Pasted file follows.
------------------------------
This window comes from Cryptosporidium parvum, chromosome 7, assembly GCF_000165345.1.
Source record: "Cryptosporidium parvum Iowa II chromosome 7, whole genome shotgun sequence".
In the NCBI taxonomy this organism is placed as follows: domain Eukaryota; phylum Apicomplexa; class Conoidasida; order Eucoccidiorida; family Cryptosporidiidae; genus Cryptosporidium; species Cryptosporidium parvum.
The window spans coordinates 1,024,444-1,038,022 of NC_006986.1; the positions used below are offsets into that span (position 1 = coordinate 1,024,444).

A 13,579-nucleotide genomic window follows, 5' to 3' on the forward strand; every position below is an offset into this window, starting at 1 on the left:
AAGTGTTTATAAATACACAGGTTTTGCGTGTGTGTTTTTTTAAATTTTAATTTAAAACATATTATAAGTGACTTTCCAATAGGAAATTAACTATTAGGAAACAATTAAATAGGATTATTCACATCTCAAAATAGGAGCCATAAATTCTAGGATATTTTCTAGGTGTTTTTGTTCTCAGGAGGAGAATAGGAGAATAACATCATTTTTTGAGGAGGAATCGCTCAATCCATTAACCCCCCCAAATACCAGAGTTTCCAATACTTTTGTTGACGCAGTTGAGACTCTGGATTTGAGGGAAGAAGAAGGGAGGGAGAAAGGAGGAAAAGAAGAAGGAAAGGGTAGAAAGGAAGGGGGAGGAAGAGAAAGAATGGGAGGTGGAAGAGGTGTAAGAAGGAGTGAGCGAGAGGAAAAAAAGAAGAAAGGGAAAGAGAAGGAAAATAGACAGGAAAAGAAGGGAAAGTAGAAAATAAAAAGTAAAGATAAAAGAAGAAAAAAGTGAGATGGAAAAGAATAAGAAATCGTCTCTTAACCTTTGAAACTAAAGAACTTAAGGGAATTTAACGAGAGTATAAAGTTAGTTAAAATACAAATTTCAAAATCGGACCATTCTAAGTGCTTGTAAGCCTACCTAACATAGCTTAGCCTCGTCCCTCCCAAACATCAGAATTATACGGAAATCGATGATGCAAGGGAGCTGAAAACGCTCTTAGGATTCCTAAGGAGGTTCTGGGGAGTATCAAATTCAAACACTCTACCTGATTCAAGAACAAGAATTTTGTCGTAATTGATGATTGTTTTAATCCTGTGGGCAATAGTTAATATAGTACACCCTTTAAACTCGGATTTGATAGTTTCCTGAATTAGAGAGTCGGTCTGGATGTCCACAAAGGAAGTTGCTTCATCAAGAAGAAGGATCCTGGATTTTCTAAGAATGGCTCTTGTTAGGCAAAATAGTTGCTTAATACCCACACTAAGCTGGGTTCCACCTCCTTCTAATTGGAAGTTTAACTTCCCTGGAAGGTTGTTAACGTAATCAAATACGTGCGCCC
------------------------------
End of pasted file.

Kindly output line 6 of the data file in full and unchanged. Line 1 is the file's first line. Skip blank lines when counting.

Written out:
AAGTGTTTATAAATACACAGGTTTTGCGTGTGTGTTTTTTTAAATTTTAATTTAAAACATATTATAAGTGACTTTCCAATAGGAAATTAACTATTAGGAAACAATTAAATAGGATTATTCACATCTCAAAATAGGAGCCATAAATTCTAGGATATTTTCTAGGTGTTTTTGTTCTCAGGAGGAGAATAGGAGAATAACATCATTTTTTGAGGAGGAATCGCTCAATCCATTAACCCCCCCAAATACCAGAGTTTCCAATACTTTTGTTGACGCAGTTGAGACTCTGGATTTGAGGGAAGAAGAAGGGAGGGAGAAAGGAGGAAAAGAAGAAGGAAAGGGTAGAAAGGAAGGGGGAGGAAGAGAAAGAATGGGAGGTGGAAGAGGTGTAAGAAGGAGTGAGCGAGAGGAAAAAAAGAAGAAAGGGAAAGAGAAGGAAAATAGACAGGAAAAGAAGGGAAAGTAGAAAATAAAAAGTAAAGATAAAAGAAGAAAAAAGTGAGATGGAAAAGAATAAGAAATCGTCTCTTAACCTTTGAAACTAAAGAACTTAAGGGAATTTAACGAGAGTATAAAGTTAGTTAAAATACAAATTTCAAAATCGGACCATTCTAAGTGCTTGTAAGCCTACCTAACATAGCTTAGCCTCGTCCCTCCCAAACATCAGAATTATACGGAAATCGATGATGCAAGGGAGCTGAAAACGCTCTTAGGATTCCTAAGGAGGTTCTGGGGAGTATCAAATTCAAACACTCTACCTGATTCAAGAACAAGAATTTTGTCGTAATTGATGATTGTTTTAATCCTGTGGGCAATAGTTAATATAGTACACCCTTTAAACTCGGATTTGATAGTTTCCTGAATTAGAGAGTCGGTCTGGATGTCCACAAAGGAAGTTGCTTCATCAAGAAGAAGGATCCTGGATTTTCTAAGAATGGCTCTTGTTAGGCAAAATAGTTGCTTAATACCCACACTAAGCTGGGTTCCACCTCCTTCTAATTGGAAGTTTAACTTCCCTGGAAGGTTGTTAACGTAATCAAATACGTGCGCCC